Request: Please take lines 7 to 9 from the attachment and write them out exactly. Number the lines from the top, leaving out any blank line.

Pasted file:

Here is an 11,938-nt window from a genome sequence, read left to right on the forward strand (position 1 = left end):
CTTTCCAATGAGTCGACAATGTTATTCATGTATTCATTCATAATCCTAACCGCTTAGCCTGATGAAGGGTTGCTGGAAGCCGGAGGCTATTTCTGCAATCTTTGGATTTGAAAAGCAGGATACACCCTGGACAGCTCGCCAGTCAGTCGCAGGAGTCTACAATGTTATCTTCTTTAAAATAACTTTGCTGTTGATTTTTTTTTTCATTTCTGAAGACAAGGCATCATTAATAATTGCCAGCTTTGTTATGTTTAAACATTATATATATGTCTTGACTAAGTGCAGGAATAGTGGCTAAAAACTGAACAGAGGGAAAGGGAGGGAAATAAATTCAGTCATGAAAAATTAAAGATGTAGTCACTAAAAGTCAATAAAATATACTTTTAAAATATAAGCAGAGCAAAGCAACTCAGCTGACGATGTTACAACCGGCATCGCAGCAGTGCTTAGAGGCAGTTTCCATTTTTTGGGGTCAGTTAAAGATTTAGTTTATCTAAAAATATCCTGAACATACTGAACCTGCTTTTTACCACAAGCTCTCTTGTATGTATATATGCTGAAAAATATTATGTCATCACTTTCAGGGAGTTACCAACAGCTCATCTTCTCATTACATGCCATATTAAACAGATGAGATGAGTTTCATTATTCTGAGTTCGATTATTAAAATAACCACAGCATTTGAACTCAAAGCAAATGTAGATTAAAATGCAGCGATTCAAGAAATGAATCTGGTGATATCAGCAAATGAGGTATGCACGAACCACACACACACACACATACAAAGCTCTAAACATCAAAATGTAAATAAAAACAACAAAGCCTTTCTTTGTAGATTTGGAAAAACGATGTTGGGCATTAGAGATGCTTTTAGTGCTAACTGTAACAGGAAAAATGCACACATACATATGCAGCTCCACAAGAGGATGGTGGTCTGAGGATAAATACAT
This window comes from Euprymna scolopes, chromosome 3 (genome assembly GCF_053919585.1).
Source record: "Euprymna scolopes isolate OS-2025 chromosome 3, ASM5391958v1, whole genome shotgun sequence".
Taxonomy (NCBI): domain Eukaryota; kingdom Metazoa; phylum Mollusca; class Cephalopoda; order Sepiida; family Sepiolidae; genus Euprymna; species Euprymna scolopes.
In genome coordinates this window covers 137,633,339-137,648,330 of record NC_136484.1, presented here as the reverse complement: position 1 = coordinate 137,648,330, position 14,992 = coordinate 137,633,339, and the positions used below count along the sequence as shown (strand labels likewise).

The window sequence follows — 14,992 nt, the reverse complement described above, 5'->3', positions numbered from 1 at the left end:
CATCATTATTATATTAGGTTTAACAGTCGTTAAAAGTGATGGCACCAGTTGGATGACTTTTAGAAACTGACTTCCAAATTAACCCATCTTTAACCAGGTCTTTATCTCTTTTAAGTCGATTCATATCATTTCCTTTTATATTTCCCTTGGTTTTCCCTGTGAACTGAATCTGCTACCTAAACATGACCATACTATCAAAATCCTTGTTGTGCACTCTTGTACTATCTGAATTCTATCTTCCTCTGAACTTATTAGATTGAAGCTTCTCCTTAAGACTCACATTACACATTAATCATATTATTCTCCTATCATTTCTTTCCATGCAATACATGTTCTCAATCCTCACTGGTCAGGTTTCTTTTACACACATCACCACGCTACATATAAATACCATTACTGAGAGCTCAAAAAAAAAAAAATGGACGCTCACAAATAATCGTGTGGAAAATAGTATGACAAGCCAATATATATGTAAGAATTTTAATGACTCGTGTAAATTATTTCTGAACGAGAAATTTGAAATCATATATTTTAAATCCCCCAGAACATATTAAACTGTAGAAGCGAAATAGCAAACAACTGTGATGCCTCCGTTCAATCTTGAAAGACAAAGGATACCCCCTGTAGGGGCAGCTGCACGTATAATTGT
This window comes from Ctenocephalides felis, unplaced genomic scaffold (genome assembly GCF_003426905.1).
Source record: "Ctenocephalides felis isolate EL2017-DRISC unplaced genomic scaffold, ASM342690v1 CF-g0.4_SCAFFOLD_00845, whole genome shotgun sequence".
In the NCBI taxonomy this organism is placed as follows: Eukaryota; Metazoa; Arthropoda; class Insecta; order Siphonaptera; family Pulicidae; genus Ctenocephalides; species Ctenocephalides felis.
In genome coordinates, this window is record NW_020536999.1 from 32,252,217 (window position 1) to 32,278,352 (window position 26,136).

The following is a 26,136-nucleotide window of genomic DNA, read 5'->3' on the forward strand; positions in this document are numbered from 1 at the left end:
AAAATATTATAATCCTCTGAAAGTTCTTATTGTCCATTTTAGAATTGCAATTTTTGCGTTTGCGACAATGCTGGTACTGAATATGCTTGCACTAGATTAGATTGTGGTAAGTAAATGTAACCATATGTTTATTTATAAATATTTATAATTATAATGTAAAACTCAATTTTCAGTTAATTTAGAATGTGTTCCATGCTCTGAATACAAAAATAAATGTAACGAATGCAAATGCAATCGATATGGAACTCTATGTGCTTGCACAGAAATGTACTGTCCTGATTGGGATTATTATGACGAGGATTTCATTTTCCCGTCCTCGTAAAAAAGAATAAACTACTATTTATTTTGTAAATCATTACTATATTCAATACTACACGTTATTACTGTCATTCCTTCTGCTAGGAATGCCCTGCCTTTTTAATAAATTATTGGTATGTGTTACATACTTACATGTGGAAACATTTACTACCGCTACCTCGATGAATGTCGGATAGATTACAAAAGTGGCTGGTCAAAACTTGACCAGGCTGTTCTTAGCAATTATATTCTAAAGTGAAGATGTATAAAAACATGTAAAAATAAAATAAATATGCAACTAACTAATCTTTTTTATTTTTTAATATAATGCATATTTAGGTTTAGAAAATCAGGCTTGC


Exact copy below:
The window sequence follows — 14,992 nt, the reverse complement described above, 5'->3', positions numbered from 1 at the left end:
CATCATTATTATATTAGGTTTAACAGTCGTTAAAAGTGATGGCACCAGTTGGATGACTTTTAGAAACTGACTTCCAAATTAACCCATCTTTAACCAGGTCTTTATCTCTTTTAAGTCGATTCATATCATTTCCTTTTATATTTCCCTTGGTTTTCCCTGTGAACTGAATCTGCTACCTAAACATGACCATACTATCAAAATCCTTGTTGTGCACTCTTGTACTATCTGAATTCTATCTTCCTCTGAACTTATTAGATTGAAGCTTCTCCTTAAGACTCACATTACACATTAATCATATTATTCTCCTATCATTTCTTTCCATGCAATACATGTTCTCAATCCTCACTGGTCAGGTTTCTTTTACACACATCACCACGCTACATATAAATACCATTACTGAGAGCTCAAAAAAAAAAAAATGGACGCTCACAAATAATCGTGTGGAAAATAGTATGACAAGCCAATATATATGTAAGAATTTTAATGACTCGTGTAAATTATTTCTGAACGAGAAATTTGAAATCATATATTTTAAATCCCCCAGAACATATTAAACTGTAGAAGCGAAATAGCAAACAACTGTGATGCCTCCGTTCAATCTTGAAAGACAAAGGATACCCCCTGTAGGGGCAGCTGCACGTATAATTGT
This window comes from Ctenocephalides felis, unplaced genomic scaffold (genome assembly GCF_003426905.1).